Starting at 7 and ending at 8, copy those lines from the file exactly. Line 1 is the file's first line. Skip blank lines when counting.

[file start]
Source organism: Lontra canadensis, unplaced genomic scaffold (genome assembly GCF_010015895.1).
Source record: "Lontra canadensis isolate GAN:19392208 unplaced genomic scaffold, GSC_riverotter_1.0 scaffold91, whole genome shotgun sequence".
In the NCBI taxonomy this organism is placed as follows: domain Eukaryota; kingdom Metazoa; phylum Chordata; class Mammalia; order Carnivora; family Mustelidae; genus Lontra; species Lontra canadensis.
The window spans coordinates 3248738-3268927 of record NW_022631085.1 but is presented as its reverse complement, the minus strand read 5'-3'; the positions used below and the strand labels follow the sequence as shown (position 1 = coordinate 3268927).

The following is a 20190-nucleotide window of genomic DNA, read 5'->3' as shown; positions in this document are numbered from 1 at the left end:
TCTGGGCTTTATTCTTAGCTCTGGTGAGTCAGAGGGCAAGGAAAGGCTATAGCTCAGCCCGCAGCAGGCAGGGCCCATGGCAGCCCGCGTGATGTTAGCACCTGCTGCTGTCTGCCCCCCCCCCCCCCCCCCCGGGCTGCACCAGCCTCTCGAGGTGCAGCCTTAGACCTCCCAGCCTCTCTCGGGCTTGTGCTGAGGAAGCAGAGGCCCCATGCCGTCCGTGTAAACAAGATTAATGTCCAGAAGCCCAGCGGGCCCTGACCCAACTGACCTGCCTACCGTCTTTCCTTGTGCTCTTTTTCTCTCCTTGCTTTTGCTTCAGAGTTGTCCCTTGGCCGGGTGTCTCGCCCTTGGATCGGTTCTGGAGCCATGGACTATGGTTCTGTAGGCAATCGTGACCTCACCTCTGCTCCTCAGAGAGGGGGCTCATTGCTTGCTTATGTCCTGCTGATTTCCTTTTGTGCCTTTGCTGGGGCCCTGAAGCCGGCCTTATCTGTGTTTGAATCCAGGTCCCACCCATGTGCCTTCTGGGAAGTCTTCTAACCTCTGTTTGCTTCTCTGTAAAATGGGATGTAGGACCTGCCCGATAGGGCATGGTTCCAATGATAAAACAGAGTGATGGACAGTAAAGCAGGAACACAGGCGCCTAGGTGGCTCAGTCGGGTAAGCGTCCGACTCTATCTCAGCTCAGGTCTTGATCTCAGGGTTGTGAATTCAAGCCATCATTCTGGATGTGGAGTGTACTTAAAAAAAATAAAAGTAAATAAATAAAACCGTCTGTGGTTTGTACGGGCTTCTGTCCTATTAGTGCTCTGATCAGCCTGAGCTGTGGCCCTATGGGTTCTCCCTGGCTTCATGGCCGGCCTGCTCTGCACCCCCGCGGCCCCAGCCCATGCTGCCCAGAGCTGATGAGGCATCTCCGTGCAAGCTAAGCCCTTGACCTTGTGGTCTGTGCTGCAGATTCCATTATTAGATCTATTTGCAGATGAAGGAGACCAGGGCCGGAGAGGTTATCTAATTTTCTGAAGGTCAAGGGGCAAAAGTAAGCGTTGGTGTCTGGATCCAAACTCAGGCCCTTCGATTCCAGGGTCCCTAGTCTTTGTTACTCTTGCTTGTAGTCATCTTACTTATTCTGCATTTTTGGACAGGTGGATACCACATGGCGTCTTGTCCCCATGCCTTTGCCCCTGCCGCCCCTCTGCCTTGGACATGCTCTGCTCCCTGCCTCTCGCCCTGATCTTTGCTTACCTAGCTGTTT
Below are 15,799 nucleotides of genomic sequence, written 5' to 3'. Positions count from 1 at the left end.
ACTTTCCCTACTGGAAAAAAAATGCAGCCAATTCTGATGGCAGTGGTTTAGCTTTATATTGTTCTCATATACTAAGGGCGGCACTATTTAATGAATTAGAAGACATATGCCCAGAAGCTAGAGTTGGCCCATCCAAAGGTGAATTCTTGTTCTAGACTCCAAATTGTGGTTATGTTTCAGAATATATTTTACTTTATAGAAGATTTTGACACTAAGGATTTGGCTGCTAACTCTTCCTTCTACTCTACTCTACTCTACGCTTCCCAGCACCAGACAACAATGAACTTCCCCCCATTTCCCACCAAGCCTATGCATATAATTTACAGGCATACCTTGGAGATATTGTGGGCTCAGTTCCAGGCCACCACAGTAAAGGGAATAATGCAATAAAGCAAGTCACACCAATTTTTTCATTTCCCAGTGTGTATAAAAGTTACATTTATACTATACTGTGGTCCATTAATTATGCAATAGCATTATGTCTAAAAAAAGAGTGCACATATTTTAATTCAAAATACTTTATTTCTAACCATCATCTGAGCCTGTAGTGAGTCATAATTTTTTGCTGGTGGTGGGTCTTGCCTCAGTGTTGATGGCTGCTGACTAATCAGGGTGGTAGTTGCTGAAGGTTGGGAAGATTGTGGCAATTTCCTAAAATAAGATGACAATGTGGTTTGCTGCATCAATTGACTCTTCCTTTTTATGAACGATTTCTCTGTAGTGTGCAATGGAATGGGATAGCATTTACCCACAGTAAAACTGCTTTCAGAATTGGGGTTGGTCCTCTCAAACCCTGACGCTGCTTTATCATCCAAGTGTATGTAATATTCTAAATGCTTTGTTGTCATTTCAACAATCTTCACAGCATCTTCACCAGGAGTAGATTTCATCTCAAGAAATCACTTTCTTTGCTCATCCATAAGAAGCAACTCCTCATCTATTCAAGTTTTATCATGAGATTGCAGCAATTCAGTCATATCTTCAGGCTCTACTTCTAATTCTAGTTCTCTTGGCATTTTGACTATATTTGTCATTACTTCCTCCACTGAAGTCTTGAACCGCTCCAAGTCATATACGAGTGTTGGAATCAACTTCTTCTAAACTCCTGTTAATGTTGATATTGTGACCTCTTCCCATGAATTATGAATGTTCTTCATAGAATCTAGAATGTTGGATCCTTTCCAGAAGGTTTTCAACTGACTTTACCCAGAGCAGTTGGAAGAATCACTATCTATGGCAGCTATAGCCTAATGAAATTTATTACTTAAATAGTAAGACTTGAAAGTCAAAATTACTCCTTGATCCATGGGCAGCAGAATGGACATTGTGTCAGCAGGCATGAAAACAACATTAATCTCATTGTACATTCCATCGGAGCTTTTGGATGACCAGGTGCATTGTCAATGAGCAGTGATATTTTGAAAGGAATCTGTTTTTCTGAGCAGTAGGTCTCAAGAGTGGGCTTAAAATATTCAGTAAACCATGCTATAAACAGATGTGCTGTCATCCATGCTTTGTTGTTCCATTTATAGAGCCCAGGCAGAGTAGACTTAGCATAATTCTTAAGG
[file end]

Below are 15,799 nucleotides of genomic sequence, written 5' to 3'. Positions count from 1 at the left end.
ACTTTCCCTACTGGAAAAAAAATGCAGCCAATTCTGATGGCAGTGGTTTAGCTTTATATTGTTCTCATATACTAAGGGCGGCACTATTTAATGAATTAGAAGACATATGCCCAGAAGCTAGAGTTGGCCCATCCAAAGGTGAATTCTTGTTCTAGACTCCAAATTGTGGTTATGTTTCAGAATATATTTTACTTTATAGAAGATTTTGACACTAAGGATTTGGCTGCTAACTCTTCCTTCTACTCTACTCTACTCTACGCTTCCCAGCACCAGACAACAATGAACTTCCCCCCATTTCCCACCAAGCCTATGCATATAATTTACAGGCATACCTTGGAGATATTGTGGGCTCAGTTCCAGGCCACCACAGTAAAGGGAATAATGCAATAAAGCAAGTCACACCAATTTTTTCATTTCCCAGTGTGTATAAAAGTTACATTTATACTATACTGTGGTCCATTAATTATGCAATAGCATTATGTCTAAAAAAAGAGTGCACATATTTTAATTCAAAATACTTTATTTCTAACCATCATCTGAGCCTGTAGTGAGTCATAATTTTTTGCTGGTGGTGGGTCTTGCCTCAGTGTTGATGGCTGCTGACTAATCAGGGTGGTAGTTGCTGAAGGTTGGGAAGATTGTGGCAATTTCCTAAAATAAGATGACAATGTGGTTTGCTGCATCAATTGACTCTTCCTTTTTATGAACGATTTCTCTGTAGTGTGCAATGGAATGGGATAGCATTTACCCACAGTAAAACTGCTTTCAGAATTGGGGTTGGTCCTCTCAAACCCTGACGCTGCTTTATCATCCAAGTGTATGTAATATTCTAAATGCTTTGTTGTCATTTCAACAATCTTCACAGCATCTTCACCAGGAGTAGATTTCATCTCAAGAAATCACTTTCTTTGCTCATCCATAAGAAGCAACTCCTCATCTATTCAAGTTTTATCATGAGATTGCAGCAATTCAGTCATATCTTCAGGCTCTACTTCTAATTCTAGTTCTCTTGGCATTTTGACTATATTTGTCATTACTTCCTCCACTGAAGTCTTGAACCGCTCCAAGTCATATACGAGTGTTGGAATCAACTTCTTCTAAACTCCTGTTAATGTTGATATTGTGACCTCTTCCCATGAATTATGAATGTTCTTCATAGAATCTAGAATGTTGGATCCTTTCCAGAAGGTTTTCAACTGACTTTACCCAGAGCAGTTGGAAGAATCACTATCTATGGCAGCTATAGCCTAATGAAATTTATTACTTAAATAGTAAGACTTGAAAGTCAAAATTACTCCTTGATCCATGGGCAGCAGAATGGACATTGTGTCAGCAGGCATGAAAACAACATTAATCTCATTGTACATTCCATCGGAGCTTTTGGATGACCAGGTGCATTGTCAATGAGCAGTGATATTTTGAAAGGAATCTGTTTTTCTGAGCAGTAGGTCTCAAGAGTGGGCTTAAAATATTCAGTAAACCATGCTATAAACAGATGTGCTGTCATCCATGCTTTGTTGTTCCATTTATAGAGCCCAGGCAGAGTAGACTTAGCATAATTCTTAAGG